Kyle Korver is finding his role in Cleveland
They call him the “American Eagle.” He flew high for 29 points on 6-of-6 three point shooting against Indiana on Wednesday night. He also has a giant tattoo of an eagle on the left side of his body. His name is Kyle Korver and he is “fitting in” with the Cavs, while simultaneously putting fear in the hearts of opponents.
When Cleveland traded for Kyle Korver it was called many things. A stopgap for J.R. Smith, another fleecing by David Griffin, even being floated as possibly the best trade of the year with weeks to go before the deadline. But for Griffin, flipping the low confidence Mike Dunleavy and dead-weight contract of Mo Williams for another rotation player is just all in a day’s work. Cleveland’s front office was responding to Golden State’s acquisition of former MVP Kevin Durant by acquiring a former All-Star of their own; though, just as Kevin Love has entertained doubters during the early part of his Cavs stint, so too did Korver in the early weeks of January. The harshest of those critics? Possibly Korver himself.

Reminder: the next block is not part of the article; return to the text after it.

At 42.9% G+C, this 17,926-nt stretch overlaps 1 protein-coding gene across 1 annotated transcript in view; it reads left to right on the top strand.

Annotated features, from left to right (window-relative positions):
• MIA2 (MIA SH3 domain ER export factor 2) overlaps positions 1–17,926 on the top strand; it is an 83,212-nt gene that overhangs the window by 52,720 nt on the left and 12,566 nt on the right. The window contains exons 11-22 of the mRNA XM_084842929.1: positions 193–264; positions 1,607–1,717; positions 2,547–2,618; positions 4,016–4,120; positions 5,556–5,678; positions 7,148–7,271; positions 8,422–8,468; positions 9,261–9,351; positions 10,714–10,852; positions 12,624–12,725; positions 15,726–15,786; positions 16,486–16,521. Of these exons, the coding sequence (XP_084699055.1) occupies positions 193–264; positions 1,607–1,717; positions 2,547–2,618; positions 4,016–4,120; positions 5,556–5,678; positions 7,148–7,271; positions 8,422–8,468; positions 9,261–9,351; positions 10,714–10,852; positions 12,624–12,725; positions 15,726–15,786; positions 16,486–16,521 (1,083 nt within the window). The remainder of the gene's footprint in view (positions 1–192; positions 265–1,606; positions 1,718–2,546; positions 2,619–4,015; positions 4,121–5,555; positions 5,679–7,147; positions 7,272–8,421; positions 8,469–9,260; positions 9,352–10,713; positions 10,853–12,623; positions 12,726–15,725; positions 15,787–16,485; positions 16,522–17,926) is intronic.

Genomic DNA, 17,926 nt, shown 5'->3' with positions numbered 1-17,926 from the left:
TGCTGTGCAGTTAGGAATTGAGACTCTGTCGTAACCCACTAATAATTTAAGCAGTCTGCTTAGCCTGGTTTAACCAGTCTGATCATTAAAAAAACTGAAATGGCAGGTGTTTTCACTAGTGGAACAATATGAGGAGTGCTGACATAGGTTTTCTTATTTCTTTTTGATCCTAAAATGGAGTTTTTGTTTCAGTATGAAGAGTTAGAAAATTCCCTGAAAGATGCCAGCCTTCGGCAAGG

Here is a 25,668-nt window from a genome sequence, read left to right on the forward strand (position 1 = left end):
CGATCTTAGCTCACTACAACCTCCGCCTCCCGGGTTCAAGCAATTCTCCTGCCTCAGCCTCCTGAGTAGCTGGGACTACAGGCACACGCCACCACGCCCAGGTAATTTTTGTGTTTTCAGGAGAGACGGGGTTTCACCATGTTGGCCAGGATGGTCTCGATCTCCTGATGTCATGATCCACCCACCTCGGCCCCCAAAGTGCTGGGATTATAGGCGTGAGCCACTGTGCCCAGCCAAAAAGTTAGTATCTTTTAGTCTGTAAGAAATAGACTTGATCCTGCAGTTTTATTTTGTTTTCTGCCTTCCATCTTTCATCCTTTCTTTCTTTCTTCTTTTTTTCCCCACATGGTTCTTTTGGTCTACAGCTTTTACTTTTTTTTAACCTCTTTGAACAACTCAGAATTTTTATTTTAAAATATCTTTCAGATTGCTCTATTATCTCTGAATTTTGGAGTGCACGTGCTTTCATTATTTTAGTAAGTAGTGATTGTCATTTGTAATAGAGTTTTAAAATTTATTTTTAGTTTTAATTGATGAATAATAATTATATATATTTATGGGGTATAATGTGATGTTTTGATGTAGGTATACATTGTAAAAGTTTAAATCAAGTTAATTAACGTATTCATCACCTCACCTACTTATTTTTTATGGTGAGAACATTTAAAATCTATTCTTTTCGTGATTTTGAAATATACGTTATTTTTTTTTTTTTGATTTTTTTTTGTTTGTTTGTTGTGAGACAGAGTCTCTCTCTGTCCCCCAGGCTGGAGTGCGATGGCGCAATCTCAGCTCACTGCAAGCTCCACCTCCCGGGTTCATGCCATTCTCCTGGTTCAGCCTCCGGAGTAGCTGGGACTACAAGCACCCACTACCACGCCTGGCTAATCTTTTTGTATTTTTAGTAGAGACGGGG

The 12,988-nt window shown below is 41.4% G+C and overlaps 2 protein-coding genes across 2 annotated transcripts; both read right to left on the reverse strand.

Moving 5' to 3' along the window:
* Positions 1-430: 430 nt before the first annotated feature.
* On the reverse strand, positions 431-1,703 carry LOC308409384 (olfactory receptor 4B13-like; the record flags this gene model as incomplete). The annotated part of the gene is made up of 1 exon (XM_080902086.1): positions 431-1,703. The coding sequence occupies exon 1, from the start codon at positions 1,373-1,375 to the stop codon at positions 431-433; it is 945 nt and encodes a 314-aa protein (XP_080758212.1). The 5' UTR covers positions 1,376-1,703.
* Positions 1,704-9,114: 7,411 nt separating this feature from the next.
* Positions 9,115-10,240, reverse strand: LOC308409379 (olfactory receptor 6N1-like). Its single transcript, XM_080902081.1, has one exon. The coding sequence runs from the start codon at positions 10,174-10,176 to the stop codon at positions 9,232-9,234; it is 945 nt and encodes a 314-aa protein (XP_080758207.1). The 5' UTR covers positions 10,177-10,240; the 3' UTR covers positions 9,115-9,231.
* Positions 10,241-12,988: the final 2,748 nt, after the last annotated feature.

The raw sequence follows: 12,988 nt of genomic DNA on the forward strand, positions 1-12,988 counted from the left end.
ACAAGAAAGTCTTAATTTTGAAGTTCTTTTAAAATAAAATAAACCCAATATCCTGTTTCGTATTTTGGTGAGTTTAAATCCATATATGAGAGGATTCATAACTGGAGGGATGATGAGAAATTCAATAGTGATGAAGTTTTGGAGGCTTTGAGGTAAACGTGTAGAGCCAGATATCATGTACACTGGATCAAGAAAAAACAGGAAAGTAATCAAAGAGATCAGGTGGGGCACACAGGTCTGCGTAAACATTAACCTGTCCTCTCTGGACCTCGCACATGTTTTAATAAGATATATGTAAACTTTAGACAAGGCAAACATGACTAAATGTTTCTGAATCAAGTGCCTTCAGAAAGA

Korver said in an interview with ESPN’s Lisa Salters:
“I came in, and I was like, ‘Is this my fault?’ I come in, and we’re losing games.”
Korver’s impact in those first games was uninspiring at best, and detrimental at worst. Despite knowing otherwise, Korver, the 51st pick in the 2003 NBA draft, looked to be a product of the system in Atlanta. Even an 18-point performance against the Kings looked chippy at best, with most of Korver’s shots coming off of screen plays, rather than the open looks he was promised when coming to Cleveland.
By the end of his inaugural month as a Cavalier, Korver was left looking back at a 7-8 record. Korver personally struggled, seeming somewhat sluggish on defense, and producing high volume/low accuracy games one after the other (3-of-10 against Phoenix, 1-of-7 against OKC). To say he was the player Cleveland traded for would be a fallacy at best.